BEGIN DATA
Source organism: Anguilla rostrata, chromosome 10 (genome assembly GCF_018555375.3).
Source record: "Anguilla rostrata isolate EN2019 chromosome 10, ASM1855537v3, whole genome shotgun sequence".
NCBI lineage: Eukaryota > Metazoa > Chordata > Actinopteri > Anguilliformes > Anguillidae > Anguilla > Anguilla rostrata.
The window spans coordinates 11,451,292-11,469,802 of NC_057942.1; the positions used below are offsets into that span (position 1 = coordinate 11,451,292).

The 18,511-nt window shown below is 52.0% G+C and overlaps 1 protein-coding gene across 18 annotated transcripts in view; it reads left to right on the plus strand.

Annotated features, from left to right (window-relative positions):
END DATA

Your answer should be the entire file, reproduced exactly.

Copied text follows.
Source organism: Anguilla rostrata, chromosome 10 (genome assembly GCF_018555375.3).
Source record: "Anguilla rostrata isolate EN2019 chromosome 10, ASM1855537v3, whole genome shotgun sequence".
NCBI lineage: Eukaryota > Metazoa > Chordata > Actinopteri > Anguilliformes > Anguillidae > Anguilla > Anguilla rostrata.
The window spans coordinates 11,451,292-11,469,802 of NC_057942.1; the positions used below are offsets into that span (position 1 = coordinate 11,451,292).

The 18,511-nt window shown below is 52.0% G+C and overlaps 1 protein-coding gene across 18 annotated transcripts in view; it reads left to right on the plus strand.

Annotated features, from left to right (window-relative positions):